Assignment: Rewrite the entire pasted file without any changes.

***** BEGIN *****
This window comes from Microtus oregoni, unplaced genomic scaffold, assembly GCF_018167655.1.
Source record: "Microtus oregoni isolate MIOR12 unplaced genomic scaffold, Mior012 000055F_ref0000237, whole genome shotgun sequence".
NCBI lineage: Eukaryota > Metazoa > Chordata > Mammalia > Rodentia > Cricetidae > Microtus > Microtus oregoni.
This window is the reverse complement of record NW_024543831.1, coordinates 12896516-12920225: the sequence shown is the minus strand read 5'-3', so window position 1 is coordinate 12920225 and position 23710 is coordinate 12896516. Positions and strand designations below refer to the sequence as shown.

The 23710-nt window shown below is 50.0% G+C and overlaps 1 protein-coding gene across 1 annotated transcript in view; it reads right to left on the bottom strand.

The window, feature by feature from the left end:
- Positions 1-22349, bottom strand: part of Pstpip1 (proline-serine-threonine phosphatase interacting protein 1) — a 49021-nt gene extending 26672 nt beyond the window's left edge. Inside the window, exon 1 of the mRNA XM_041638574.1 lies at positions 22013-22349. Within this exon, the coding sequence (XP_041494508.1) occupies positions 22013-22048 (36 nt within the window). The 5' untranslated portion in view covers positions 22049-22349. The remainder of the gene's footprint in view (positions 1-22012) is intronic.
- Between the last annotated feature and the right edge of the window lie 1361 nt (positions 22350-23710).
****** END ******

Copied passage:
This window comes from Microtus oregoni, unplaced genomic scaffold, assembly GCF_018167655.1.
Source record: "Microtus oregoni isolate MIOR12 unplaced genomic scaffold, Mior012 000055F_ref0000237, whole genome shotgun sequence".
NCBI lineage: Eukaryota > Metazoa > Chordata > Mammalia > Rodentia > Cricetidae > Microtus > Microtus oregoni.
This window is the reverse complement of record NW_024543831.1, coordinates 12896516-12920225: the sequence shown is the minus strand read 5'-3', so window position 1 is coordinate 12920225 and position 23710 is coordinate 12896516. Positions and strand designations below refer to the sequence as shown.

The 23710-nt window shown below is 50.0% G+C and overlaps 1 protein-coding gene across 1 annotated transcript in view; it reads right to left on the bottom strand.

The window, feature by feature from the left end:
- Positions 1-22349, bottom strand: part of Pstpip1 (proline-serine-threonine phosphatase interacting protein 1) — a 49021-nt gene extending 26672 nt beyond the window's left edge. Inside the window, exon 1 of the mRNA XM_041638574.1 lies at positions 22013-22349. Within this exon, the coding sequence (XP_041494508.1) occupies positions 22013-22048 (36 nt within the window). The 5' untranslated portion in view covers positions 22049-22349. The remainder of the gene's footprint in view (positions 1-22012) is intronic.
- Between the last annotated feature and the right edge of the window lie 1361 nt (positions 22350-23710).